There is nothing interesting about an NPC that the players can never outsmart. A villain who is always one step ahead is boring so why should someone helping out the players have knowledge they shouldn’t have? Treating an NPC like a mortal who is just as in the dark as the players are, with their own opinions whether they be right or wrong, allows the players to relate to them. It forms a bond or a rivalry, providing players with a push and pull that inspires digging deep into their character.
Alvar’s end may have been hopeless, but our fighter did not follow the same path. He fought against his prophecy and returned to his own path. He would defeat this demon. He let the beast out, so he was going to be the one to kill it. Alvar never saw this, but Alvar was never supposed to see it. Multiple storylines are happening at a time during a campaign: the main story, the player character’s stories, and the NPC’s stories. Alvar’s story was about an old man who dreamt of a golden era of his youth, locked behind memories and prophecy. He always hoped that he would find his hero, unfortunately all he was left with was betrayal-- from no one but himself.
The greatest part of all this is that Alvar wasn’t even involved in my character’s storyline from this campaign, but it’s undeniable the effect that he had on me. My side of the story was full of its own characters, twists, and revelations that I’ll be using as an inspiration for a future article. I hope this has helped plant some seeds to create an NPC that will push your players. They want it.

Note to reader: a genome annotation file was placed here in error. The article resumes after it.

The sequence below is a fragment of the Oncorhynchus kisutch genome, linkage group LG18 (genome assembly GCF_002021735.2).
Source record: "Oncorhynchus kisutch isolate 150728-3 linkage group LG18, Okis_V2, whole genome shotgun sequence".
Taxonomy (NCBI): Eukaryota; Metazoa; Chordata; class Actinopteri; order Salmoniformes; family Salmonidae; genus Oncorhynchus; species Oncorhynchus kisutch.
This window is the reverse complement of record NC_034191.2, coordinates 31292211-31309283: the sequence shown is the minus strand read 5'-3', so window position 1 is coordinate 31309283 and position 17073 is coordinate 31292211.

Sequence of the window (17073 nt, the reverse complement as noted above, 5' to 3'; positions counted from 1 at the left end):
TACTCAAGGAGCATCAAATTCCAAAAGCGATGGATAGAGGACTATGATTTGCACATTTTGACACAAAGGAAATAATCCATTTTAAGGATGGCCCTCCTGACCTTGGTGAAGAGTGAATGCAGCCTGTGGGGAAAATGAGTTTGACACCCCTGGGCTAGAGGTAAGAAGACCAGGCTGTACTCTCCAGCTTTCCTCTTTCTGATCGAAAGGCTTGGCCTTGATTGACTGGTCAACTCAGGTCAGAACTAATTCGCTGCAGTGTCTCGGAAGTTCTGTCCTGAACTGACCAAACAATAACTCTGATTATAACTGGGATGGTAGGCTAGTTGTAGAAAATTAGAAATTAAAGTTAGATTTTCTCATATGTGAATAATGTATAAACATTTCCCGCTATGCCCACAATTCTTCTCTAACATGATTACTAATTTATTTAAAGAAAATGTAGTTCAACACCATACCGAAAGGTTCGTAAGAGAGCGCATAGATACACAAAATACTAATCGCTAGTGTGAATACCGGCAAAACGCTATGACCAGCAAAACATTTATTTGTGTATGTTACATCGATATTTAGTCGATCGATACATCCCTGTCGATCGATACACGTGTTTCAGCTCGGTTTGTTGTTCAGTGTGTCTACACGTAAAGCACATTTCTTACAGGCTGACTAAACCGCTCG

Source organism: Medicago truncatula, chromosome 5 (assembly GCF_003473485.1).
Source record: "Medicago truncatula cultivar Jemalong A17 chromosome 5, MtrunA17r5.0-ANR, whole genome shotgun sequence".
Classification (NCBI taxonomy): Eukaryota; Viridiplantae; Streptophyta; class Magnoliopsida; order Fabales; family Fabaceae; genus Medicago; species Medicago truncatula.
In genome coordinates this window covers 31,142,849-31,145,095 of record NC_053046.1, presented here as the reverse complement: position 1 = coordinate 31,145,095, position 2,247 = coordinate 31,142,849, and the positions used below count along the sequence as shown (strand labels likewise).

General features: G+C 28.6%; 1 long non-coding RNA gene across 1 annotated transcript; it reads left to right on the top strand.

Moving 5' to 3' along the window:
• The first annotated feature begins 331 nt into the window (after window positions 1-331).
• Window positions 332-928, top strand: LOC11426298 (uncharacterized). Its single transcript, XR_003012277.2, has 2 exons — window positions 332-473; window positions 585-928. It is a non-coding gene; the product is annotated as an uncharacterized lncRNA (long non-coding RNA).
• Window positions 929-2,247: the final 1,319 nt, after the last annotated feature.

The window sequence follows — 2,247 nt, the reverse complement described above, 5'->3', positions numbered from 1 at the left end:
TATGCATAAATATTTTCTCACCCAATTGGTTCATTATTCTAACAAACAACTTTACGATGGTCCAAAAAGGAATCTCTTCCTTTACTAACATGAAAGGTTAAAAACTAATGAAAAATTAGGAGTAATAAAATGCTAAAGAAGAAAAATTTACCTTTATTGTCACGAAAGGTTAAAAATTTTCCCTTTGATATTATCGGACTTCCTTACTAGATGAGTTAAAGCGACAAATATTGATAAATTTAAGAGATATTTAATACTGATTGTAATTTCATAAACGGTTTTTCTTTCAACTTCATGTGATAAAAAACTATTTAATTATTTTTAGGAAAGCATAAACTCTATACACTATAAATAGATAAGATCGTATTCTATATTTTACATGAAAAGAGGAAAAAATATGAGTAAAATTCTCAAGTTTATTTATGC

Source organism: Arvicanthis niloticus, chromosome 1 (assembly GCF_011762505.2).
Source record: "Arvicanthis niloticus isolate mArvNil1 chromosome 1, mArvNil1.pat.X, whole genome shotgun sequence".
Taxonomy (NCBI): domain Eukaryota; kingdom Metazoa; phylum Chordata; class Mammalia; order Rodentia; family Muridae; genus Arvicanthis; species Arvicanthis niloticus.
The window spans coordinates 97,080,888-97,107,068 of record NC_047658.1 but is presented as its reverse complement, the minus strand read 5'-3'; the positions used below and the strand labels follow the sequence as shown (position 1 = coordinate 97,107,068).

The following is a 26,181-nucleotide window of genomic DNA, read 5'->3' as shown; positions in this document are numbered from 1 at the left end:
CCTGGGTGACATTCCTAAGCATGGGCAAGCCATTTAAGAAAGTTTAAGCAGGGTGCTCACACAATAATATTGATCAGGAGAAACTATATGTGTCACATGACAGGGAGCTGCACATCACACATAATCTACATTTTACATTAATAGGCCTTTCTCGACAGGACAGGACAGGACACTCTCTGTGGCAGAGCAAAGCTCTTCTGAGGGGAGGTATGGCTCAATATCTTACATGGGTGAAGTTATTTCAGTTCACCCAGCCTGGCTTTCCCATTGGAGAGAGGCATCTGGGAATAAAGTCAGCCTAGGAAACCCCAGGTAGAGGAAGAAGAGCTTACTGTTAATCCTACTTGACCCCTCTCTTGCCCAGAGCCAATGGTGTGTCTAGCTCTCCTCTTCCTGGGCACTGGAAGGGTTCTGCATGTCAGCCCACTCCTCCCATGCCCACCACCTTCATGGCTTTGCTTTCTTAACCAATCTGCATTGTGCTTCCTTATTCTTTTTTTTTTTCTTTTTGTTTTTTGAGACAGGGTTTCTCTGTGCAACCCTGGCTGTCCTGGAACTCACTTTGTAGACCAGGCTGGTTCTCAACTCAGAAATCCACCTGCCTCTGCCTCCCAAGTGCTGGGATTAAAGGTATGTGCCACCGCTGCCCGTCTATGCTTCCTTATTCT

Have you played or experienced any NPCs that were memorable for you? Who were they? Let me know in the comments or on my twitter!
Justin Cauti is a writer and Twitch streamer. He plays board/roleplaying games on the internet at http://www.playingboardgames.tv. Follow him on Twitter for updates on his boring life and writing projects @LeftSideJustin.
Picture Referece: https://www.bit-tech.net/reviews/gaming/pc/top-10-computer-game-npcs/1/
In the right situation, enemy spellcasters can be extremely dangerous. They have access to powerful spells and abilities that can inflict grievous damage or disruption to the player characters. Some of these are BBEGs, but many are simple "encounter bosses", typically found in the final of that evil cultist shrine, or what have you.